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49ers annual draft tradition: Hate the pick, gradually talk yourself into it

The 49ers have a knack for drafting players that don't exactly satisfy the fanbase when initially announced, but like all good fans, we do our best to talk ourselves into it.

Al Bello

The 49ers did the unexpected, again, and drafted a player that many of us either didn't want them to take, or took him earlier than we thought was necessary. For some of us, moving up to the 18th overall pick in order to select Eric Reid, represents both of those statements. I suppose I count myself in this group.

Now, before you start calling me a hater, telling me to support my team, etc., let me say that I realize that Reid is a Niner now, and of course I'll root for his success. I refuse to hate a draft pick beyond the initial reaction period, unless of course he turns out to be Kentwan Balmer.

What I knew of Reid prior to this point was that he simply didn't make enough plays in the passing game; for me, anyway. Losing a guy like Dashon Goldson, known for big hits and flashy interceptions, makes one hope to find a similar player. Granted I had my issues with aspects of Goldson's game, but he was rangy, able to cover ground and track the ball when in the air, as well as time the hit on the receiver when he couldn't get to the football.

Reid's best plays seem to be when he was surrounded by a star-studded cast that included Tyrann Mathieu and Morris Claiborne. If you put on the 2011 games you'll see him freelance a bit more, taking some chances in the back end. The bright side of course is that it shows he can do some things. The only concern I have is how "free" he'll be in Vic Fangio's defense.

The 49ers played their safeties in deep zone quite a lot in 2012, and really have always preferred to keep them back against vertical passing games. That means that man coverage isn't as important for these guys, but reading the play, keeping track of the receivers releasing into their area, and driving on the throw to get to the ball ... those things are key.

Turnovers also change the course of the game, so getting to the ball when it's in the air and making the sometimes-difficult interception are very desirable traits for a safety to have. Sometimes it's easier than others, with the pass-rush forcing bad decisions or errant throws. Other times you see guys dropping easy interceptions.

Today I'm reading scouting reports; some I've seen before, others I'm reading for the first time. I suppose I'm looking for something I may have missed before, or people who are high on Reid and why. This is a good place to start: Eric Reid Video and Scouting Reports.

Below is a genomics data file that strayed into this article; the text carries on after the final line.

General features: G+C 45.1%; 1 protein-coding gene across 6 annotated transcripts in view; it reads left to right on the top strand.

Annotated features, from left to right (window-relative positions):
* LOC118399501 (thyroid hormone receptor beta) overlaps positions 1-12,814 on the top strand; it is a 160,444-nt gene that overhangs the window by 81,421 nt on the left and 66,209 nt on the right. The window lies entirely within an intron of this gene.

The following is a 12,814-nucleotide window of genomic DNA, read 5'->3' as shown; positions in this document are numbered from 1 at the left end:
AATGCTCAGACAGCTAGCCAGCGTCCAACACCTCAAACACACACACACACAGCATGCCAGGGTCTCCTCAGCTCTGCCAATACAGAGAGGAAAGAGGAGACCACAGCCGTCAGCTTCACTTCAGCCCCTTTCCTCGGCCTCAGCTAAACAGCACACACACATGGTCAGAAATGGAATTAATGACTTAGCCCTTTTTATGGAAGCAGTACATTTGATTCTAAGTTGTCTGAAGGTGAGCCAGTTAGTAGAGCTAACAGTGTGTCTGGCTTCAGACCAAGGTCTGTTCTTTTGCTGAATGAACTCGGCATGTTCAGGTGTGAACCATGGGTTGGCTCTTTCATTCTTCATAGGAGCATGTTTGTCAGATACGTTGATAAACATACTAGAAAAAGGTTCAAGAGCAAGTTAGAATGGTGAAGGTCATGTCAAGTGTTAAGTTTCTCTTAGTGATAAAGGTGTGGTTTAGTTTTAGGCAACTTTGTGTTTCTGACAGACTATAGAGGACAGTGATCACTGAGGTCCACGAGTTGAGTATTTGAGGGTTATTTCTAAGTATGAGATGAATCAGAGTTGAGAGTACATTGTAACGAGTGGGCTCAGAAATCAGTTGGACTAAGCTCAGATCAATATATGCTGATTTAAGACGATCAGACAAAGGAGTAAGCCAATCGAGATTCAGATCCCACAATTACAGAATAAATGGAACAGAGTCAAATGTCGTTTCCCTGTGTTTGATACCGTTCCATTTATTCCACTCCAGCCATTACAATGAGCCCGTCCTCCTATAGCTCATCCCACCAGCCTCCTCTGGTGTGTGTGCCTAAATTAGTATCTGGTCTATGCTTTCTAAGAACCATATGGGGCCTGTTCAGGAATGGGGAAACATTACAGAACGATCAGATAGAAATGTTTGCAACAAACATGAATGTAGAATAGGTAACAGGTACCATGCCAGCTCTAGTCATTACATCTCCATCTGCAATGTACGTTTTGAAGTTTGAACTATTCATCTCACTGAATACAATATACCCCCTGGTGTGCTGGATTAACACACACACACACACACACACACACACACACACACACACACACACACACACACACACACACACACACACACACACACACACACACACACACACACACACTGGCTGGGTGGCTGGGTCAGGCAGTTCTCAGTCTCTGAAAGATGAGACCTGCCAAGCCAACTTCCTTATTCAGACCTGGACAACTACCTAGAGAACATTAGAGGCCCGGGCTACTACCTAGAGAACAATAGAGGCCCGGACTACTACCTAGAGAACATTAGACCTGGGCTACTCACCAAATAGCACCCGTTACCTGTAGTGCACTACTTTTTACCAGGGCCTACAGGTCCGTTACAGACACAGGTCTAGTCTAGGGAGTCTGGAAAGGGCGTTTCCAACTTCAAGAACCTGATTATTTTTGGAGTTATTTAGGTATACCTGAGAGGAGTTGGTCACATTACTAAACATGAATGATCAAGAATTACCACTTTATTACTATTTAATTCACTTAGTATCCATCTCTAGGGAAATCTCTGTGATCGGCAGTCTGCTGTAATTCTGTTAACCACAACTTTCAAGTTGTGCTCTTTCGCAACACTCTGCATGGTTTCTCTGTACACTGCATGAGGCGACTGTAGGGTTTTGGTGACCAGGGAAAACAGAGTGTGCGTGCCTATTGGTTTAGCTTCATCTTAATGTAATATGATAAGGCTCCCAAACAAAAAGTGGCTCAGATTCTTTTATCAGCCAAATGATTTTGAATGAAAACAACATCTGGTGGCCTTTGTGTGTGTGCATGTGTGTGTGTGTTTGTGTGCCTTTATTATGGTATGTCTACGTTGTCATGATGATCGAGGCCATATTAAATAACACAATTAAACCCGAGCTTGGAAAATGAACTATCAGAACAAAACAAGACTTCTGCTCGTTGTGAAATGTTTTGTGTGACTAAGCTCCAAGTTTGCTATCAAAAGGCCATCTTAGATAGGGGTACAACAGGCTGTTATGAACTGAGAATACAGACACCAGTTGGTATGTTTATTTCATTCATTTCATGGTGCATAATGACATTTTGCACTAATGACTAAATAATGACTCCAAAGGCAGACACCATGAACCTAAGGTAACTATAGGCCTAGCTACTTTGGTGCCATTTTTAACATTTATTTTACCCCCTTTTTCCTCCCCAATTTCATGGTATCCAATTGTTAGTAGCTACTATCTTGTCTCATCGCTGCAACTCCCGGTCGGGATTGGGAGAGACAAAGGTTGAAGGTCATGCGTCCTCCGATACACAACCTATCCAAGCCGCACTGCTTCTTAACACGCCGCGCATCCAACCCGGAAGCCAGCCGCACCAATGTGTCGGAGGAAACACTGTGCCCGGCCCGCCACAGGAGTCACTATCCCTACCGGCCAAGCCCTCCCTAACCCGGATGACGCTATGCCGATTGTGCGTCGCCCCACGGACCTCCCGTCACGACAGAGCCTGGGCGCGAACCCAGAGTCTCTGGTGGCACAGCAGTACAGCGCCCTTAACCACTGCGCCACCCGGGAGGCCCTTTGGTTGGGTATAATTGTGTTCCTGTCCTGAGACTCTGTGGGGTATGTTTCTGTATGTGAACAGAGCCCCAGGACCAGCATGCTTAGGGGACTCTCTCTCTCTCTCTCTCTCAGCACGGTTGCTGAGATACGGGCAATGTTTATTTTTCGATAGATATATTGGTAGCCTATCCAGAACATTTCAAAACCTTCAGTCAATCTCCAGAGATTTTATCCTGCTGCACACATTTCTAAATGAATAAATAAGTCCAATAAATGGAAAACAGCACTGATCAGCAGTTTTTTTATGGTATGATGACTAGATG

One thing you'll immediately see is that Reid is a fierce tackler. He has great size and knifes into the backfield and/or flat with good speed. He likes to mix it up, which has always been important to the 49ers. This also creates some turnover opportunities with forced fumbles and such. Reid also seems to be a magnet for turnovers, be it his own created fumbles or a bouncing ball coming from God-knows-where.

Of the interceptions you'll see, most were relatively simple, but at least he tracked them and made the play. As I mentioned, there are plenty of DBs who can't catch a cold in a room full of toddlers. He also has some moves after the catch to pick up extra yards, which can really flip field position.

Where Reid is a beast is going forward. That does come into play in zone coverage, obviously, but in this case it's mostly in the short-to-intermediate range. Of course plenty of passes will be thrown there, and he should shine coming up to make a play on the ball or man. My only concern is how he does when forced to turn and run against vertical routes, or when moving across the field towards the sideline to make a play in Cover 2.

Lastly, Reid is high-cut, a V-shaped athlete. He has good size in the upper half despite being a long player, too. He has a lot of surface area to make contact on tackles, and you'll see him take down the likes of Mark Ingram and Trent Richardson, often causing the aforementioned to fumble on the play.

Part of me wonders if the 49ers don't get another rangy safety and then slate Reid to be Donte Whitner's replacement. He seems to thrive underneath, similar to how the Seahawks use Kam Chancellor closer to the line, with Earl Thomas patrolling deep. This requires good press-man corners, often bigger in size; so if the 49ers draft a guy that fits the mold of a Brandon Browner or Richard Sherman, it could be an indication of which direction the plans for the secondary are heading.

At any rate there is enough to like about Reid and the 49ers have an excellent coaching staff. Obviously the scouts, front office and secondary coaches know a heck of a lot more than I do, and have access to more and better film on these prospects. I don't claim to be even in their realm, so I trust them that Reid will be great for this team.

Who knows ... if he plays well enough as a rookie, I might even consider getting his jersey.